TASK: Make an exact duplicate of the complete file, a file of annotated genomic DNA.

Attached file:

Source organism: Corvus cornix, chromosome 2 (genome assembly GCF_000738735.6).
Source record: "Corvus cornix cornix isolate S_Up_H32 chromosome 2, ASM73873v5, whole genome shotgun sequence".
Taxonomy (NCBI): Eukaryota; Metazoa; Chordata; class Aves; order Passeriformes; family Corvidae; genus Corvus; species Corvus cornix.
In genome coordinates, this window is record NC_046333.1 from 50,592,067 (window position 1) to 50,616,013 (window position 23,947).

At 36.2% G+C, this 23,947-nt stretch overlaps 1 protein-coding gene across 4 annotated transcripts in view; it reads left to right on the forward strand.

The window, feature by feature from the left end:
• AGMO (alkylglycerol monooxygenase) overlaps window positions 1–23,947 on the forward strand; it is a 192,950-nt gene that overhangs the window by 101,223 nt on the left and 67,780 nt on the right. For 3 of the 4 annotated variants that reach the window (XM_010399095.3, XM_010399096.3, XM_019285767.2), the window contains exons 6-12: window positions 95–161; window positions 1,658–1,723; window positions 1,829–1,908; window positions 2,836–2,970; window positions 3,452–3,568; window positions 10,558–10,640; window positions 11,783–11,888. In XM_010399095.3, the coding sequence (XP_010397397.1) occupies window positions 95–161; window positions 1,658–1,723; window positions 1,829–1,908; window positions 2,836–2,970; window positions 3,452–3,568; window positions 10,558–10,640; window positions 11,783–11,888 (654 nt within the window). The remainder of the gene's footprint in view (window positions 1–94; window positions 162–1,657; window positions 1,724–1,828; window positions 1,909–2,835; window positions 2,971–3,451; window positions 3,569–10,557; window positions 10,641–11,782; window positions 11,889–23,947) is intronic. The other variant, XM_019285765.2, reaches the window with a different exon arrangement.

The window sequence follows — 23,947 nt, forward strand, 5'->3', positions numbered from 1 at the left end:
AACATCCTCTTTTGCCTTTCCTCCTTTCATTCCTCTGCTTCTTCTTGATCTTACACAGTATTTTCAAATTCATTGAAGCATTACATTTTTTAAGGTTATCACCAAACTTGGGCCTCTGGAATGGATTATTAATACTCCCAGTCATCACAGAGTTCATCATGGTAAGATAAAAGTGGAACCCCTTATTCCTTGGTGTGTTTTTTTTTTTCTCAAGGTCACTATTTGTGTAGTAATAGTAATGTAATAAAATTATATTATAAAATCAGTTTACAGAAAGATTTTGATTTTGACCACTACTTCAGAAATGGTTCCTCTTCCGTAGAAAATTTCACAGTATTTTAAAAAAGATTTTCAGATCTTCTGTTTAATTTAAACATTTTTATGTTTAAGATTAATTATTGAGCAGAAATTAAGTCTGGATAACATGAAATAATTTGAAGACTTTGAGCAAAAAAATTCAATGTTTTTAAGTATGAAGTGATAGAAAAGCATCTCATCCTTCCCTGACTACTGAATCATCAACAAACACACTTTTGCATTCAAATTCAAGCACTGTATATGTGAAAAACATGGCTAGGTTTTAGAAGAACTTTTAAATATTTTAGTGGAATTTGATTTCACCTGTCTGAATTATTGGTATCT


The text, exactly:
Source organism: Corvus cornix, chromosome 2 (genome assembly GCF_000738735.6).
Source record: "Corvus cornix cornix isolate S_Up_H32 chromosome 2, ASM73873v5, whole genome shotgun sequence".
Taxonomy (NCBI): Eukaryota; Metazoa; Chordata; class Aves; order Passeriformes; family Corvidae; genus Corvus; species Corvus cornix.
In genome coordinates, this window is record NC_046333.1 from 50,592,067 (window position 1) to 50,616,013 (window position 23,947).

At 36.2% G+C, this 23,947-nt stretch overlaps 1 protein-coding gene across 4 annotated transcripts in view; it reads left to right on the forward strand.

The window, feature by feature from the left end:
• AGMO (alkylglycerol monooxygenase) overlaps window positions 1–23,947 on the forward strand; it is a 192,950-nt gene that overhangs the window by 101,223 nt on the left and 67,780 nt on the right. For 3 of the 4 annotated variants that reach the window (XM_010399095.3, XM_010399096.3, XM_019285767.2), the window contains exons 6-12: window positions 95–161; window positions 1,658–1,723; window positions 1,829–1,908; window positions 2,836–2,970; window positions 3,452–3,568; window positions 10,558–10,640; window positions 11,783–11,888. In XM_010399095.3, the coding sequence (XP_010397397.1) occupies window positions 95–161; window positions 1,658–1,723; window positions 1,829–1,908; window positions 2,836–2,970; window positions 3,452–3,568; window positions 10,558–10,640; window positions 11,783–11,888 (654 nt within the window). The remainder of the gene's footprint in view (window positions 1–94; window positions 162–1,657; window positions 1,724–1,828; window positions 1,909–2,835; window positions 2,971–3,451; window positions 3,569–10,557; window positions 10,641–11,782; window positions 11,889–23,947) is intronic. The other variant, XM_019285765.2, reaches the window with a different exon arrangement.

The window sequence follows — 23,947 nt, forward strand, 5'->3', positions numbered from 1 at the left end:
AACATCCTCTTTTGCCTTTCCTCCTTTCATTCCTCTGCTTCTTCTTGATCTTACACAGTATTTTCAAATTCATTGAAGCATTACATTTTTTAAGGTTATCACCAAACTTGGGCCTCTGGAATGGATTATTAATACTCCCAGTCATCACAGAGTTCATCATGGTAAGATAAAAGTGGAACCCCTTATTCCTTGGTGTGTTTTTTTTTTTCTCAAGGTCACTATTTGTGTAGTAATAGTAATGTAATAAAATTATATTATAAAATCAGTTTACAGAAAGATTTTGATTTTGACCACTACTTCAGAAATGGTTCCTCTTCCGTAGAAAATTTCACAGTATTTTAAAAAAGATTTTCAGATCTTCTGTTTAATTTAAACATTTTTATGTTTAAGATTAATTATTGAGCAGAAATTAAGTCTGGATAACATGAAATAATTTGAAGACTTTGAGCAAAAAAATTCAATGTTTTTAAGTATGAAGTGATAGAAAAGCATCTCATCCTTCCCTGACTACTGAATCATCAACAAACACACTTTTGCATTCAAATTCAAGCACTGTATATGTGAAAAACATGGCTAGGTTTTAGAAGAACTTTTAAATATTTTAGTGGAATTTGATTTCACCTGTCTGAATTATTGGTATCT